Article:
Fallen Icon: Sir David Attenborough and the Walrus Deception, by Susan J Crockford, self-published 2022, available from Amazon
IN APRIL 2019 TV viewers all over the country settled down to watch the second episode of the latest David Attenborough nature series, entitled Our Planet. For the first time the old gent was narrating a Netflix production after many decades with the BBC.
The episode is called Frozen Worlds, and it trundles along in grandfatherly Attenborough fashion until 43 minutes 14 seconds. Then begins a sequence about walruses, apparently overcrowded on a beach because of lack of sea ice resulting, we are told, from climate change. The camera follows them as they are forced up a hill to find more space. Eventually they are at the top of a high cliff. But when they need to go back to the sea to find food, they don’t realise how high they are, and they plunge over the cliff edge. The camera switches to slow motion as a walrus tumbles head over heels down the cliff, bouncing off outcrops, to its death on the jagged rocks below. Five more are filmed in similar detail.
Attenborough intones sorrowfully: ‘Hundreds fall from heights they never should have scaled.’
You can see the sequence here but do be warned, it is very unpleasant indeed.
Only a few months later Attenborough was at the microphone again for yet another BBC series, called Seven Worlds, One Planet. (It is obviously hard to vary the titles.) Up comes a sequence about walruses – and lo and behold, it is the same footage as the Netflix one but with an important difference. It includes shots of polar bears prowling round the walrus colony (to the accompaniment of ominous music, the curse of all Attenborough shows).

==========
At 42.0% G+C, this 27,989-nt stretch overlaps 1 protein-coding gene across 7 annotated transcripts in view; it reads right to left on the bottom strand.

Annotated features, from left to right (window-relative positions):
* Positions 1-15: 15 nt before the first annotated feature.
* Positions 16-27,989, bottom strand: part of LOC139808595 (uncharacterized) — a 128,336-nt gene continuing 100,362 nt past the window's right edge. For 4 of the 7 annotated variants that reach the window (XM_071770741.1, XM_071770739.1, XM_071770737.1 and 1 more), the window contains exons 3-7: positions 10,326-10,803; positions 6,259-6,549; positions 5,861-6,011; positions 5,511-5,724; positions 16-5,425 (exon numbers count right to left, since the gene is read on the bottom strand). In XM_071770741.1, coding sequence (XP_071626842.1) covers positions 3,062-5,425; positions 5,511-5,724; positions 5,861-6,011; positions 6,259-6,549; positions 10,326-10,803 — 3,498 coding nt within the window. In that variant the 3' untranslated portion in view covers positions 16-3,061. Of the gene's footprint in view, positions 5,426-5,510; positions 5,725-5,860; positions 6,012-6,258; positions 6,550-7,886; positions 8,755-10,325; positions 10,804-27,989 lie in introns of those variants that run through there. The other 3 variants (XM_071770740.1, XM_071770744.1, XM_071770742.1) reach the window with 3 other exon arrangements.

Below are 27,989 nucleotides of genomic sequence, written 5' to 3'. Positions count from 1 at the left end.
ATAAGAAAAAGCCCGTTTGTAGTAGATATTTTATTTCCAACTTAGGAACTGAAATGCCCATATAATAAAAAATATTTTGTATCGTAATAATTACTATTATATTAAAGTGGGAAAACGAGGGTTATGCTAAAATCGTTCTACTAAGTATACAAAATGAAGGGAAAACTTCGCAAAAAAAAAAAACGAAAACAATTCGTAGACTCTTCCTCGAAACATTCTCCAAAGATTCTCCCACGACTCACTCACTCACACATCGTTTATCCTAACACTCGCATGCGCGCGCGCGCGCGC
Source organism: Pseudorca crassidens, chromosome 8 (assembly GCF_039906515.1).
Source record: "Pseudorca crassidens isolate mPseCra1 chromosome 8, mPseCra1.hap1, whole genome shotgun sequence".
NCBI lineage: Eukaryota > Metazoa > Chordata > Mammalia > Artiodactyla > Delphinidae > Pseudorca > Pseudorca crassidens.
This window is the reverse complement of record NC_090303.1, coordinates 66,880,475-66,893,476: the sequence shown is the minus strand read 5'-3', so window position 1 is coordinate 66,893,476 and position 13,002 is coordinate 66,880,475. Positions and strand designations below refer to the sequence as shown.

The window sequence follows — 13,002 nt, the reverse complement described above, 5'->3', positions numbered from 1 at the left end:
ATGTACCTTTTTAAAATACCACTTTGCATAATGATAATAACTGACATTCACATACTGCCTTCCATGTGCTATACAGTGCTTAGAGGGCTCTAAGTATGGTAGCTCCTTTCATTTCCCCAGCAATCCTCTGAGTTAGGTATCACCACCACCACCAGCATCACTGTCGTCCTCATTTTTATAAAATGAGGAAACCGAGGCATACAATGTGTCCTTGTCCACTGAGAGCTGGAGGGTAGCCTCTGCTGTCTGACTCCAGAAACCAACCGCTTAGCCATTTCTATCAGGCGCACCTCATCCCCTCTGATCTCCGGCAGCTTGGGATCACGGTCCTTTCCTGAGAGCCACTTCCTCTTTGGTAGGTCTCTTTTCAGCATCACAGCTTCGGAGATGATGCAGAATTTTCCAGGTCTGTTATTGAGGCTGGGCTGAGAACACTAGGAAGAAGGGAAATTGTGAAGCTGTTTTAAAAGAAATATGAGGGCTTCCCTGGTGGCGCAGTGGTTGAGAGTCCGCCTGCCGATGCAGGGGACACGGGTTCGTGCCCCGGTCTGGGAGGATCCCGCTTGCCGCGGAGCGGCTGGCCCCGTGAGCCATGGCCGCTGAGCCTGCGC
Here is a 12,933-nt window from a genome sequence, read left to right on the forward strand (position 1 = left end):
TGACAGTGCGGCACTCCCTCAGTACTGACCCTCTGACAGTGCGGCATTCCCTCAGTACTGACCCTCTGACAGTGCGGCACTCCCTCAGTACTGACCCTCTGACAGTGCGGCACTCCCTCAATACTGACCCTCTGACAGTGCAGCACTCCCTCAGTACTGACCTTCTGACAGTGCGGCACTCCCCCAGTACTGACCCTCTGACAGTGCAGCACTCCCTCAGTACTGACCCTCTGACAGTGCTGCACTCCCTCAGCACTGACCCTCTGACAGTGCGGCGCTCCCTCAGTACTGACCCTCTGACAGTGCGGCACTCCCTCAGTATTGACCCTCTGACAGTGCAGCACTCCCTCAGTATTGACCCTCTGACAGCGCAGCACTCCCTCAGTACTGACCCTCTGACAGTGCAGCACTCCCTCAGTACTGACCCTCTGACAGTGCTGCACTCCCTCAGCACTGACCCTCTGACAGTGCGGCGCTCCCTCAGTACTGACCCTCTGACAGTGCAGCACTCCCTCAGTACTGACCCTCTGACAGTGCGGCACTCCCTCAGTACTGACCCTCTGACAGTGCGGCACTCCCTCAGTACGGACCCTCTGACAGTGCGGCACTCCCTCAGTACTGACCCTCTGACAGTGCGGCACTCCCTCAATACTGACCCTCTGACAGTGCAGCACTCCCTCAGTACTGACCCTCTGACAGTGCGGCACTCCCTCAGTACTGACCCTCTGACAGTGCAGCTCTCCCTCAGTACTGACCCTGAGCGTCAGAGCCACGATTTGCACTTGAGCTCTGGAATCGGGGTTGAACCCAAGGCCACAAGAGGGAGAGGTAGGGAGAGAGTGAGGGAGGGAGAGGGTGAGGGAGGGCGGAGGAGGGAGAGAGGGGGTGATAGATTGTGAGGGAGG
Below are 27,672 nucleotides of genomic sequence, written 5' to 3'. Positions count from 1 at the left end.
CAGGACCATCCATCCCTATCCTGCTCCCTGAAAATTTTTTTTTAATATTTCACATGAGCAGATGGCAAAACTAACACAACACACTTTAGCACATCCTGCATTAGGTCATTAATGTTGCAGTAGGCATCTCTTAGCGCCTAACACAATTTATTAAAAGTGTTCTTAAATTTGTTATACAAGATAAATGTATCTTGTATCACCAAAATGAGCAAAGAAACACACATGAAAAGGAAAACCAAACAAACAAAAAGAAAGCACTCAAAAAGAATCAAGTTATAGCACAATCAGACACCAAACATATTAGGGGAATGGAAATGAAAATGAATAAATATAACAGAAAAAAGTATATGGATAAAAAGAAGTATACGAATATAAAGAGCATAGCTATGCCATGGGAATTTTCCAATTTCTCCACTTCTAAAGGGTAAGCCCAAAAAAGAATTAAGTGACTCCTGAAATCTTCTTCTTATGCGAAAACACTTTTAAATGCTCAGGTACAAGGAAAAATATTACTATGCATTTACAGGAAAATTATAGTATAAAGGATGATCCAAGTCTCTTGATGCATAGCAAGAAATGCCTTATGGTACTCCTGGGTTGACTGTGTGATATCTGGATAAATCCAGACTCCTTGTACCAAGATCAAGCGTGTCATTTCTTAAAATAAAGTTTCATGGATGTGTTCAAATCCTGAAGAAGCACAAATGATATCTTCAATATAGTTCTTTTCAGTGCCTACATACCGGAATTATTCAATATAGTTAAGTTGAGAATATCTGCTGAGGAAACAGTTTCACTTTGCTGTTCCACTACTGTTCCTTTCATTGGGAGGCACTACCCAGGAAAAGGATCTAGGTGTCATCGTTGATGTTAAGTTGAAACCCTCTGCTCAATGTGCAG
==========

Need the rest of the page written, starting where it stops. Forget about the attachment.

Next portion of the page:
Attenborough laments: ‘Just the polar bears’ presence is enough to spook the walrus.’ And then follows the slow motion film of the falling walruses. He directly contradicts the narrative of which he so recently delivered himself. Has he forgotten the previous script? Or has he no principles?
I can’t show you the BBC sequence as it is not on YouTube; you can only buy it, and I am not going to do that even for TCW.
Susan J Crockford is an Arctic ecology expert and she realised from the start that the falling walrus sequence was dodgy. In this book she explains how the subterfuge was achieved and rubbishes the claims that walrus behaviour is changing. For instance they were not on the beach because of lack of ice – they do it every year, whatever the state of the ice. And they were not overcrowded – that is how they like it. She suggests that the film-makers were in part to blame for the walrus deaths by blocking their way back down the hill and by using drones to film them, which may have panicked them.
In other chapters she traces the conversion of St David from hunter of exotic animals for zoos to climate change super-preacher, and takes a byway into the 2017 starving polar bear controversy which turned into another huge own goal for the eco-warriors.
The book is clearly written and highly readable, particularly if like me you are heartily sick of the wretched Attenborough.